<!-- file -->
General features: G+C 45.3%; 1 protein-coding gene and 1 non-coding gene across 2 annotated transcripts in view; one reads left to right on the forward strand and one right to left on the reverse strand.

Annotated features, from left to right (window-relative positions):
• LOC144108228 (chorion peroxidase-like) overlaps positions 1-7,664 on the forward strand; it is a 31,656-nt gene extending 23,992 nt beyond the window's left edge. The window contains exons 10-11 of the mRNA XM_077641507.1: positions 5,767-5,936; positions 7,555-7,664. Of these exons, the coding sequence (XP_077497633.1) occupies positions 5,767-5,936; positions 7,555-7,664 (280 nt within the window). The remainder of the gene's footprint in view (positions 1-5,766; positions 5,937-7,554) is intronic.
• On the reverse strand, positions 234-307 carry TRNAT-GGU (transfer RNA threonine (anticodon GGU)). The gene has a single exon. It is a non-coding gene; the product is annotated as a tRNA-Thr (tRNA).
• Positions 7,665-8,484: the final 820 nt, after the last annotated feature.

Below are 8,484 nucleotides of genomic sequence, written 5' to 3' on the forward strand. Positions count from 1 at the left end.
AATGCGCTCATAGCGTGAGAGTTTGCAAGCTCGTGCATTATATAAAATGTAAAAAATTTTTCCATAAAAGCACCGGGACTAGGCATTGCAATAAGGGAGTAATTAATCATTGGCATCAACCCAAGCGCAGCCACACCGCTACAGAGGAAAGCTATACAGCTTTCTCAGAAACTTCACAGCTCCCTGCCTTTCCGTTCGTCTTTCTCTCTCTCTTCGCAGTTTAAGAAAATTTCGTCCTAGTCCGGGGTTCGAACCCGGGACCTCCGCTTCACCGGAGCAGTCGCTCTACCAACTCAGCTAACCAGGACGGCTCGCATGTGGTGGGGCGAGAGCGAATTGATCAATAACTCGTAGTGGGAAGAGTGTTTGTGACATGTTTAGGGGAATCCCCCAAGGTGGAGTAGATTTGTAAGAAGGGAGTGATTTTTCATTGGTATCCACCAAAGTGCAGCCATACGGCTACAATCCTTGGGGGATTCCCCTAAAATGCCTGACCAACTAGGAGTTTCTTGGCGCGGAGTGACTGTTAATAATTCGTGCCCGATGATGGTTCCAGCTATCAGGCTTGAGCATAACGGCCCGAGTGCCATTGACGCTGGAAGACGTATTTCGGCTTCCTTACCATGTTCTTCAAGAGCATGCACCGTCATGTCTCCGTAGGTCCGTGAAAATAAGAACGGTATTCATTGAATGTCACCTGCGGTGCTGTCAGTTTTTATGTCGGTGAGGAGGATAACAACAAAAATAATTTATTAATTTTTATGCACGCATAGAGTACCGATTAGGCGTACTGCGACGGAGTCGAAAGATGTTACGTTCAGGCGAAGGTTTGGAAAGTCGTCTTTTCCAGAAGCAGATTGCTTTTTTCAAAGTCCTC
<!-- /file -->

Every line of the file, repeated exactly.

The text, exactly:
General features: G+C 45.3%; 1 protein-coding gene and 1 non-coding gene across 2 annotated transcripts in view; one reads left to right on the forward strand and one right to left on the reverse strand.

Annotated features, from left to right (window-relative positions):
• LOC144108228 (chorion peroxidase-like) overlaps positions 1-7,664 on the forward strand; it is a 31,656-nt gene extending 23,992 nt beyond the window's left edge. The window contains exons 10-11 of the mRNA XM_077641507.1: positions 5,767-5,936; positions 7,555-7,664. Of these exons, the coding sequence (XP_077497633.1) occupies positions 5,767-5,936; positions 7,555-7,664 (280 nt within the window). The remainder of the gene's footprint in view (positions 1-5,766; positions 5,937-7,554) is intronic.
• On the reverse strand, positions 234-307 carry TRNAT-GGU (transfer RNA threonine (anticodon GGU)). The gene has a single exon. It is a non-coding gene; the product is annotated as a tRNA-Thr (tRNA).
• Positions 7,665-8,484: the final 820 nt, after the last annotated feature.

Below are 8,484 nucleotides of genomic sequence, written 5' to 3' on the forward strand. Positions count from 1 at the left end.
AATGCGCTCATAGCGTGAGAGTTTGCAAGCTCGTGCATTATATAAAATGTAAAAAATTTTTCCATAAAAGCACCGGGACTAGGCATTGCAATAAGGGAGTAATTAATCATTGGCATCAACCCAAGCGCAGCCACACCGCTACAGAGGAAAGCTATACAGCTTTCTCAGAAACTTCACAGCTCCCTGCCTTTCCGTTCGTCTTTCTCTCTCTCTTCGCAGTTTAAGAAAATTTCGTCCTAGTCCGGGGTTCGAACCCGGGACCTCCGCTTCACCGGAGCAGTCGCTCTACCAACTCAGCTAACCAGGACGGCTCGCATGTGGTGGGGCGAGAGCGAATTGATCAATAACTCGTAGTGGGAAGAGTGTTTGTGACATGTTTAGGGGAATCCCCCAAGGTGGAGTAGATTTGTAAGAAGGGAGTGATTTTTCATTGGTATCCACCAAAGTGCAGCCATACGGCTACAATCCTTGGGGGATTCCCCTAAAATGCCTGACCAACTAGGAGTTTCTTGGCGCGGAGTGACTGTTAATAATTCGTGCCCGATGATGGTTCCAGCTATCAGGCTTGAGCATAACGGCCCGAGTGCCATTGACGCTGGAAGACGTATTTCGGCTTCCTTACCATGTTCTTCAAGAGCATGCACCGTCATGTCTCCGTAGGTCCGTGAAAATAAGAACGGTATTCATTGAATGTCACCTGCGGTGCTGTCAGTTTTTATGTCGGTGAGGAGGATAACAACAAAAATAATTTATTAATTTTTATGCACGCATAGAGTACCGATTAGGCGTACTGCGACGGAGTCGAAAGATGTTACGTTCAGGCGAAGGTTTGGAAAGTCGTCTTTTCCAGAAGCAGATTGCTTTTTTCAAAGTCCTC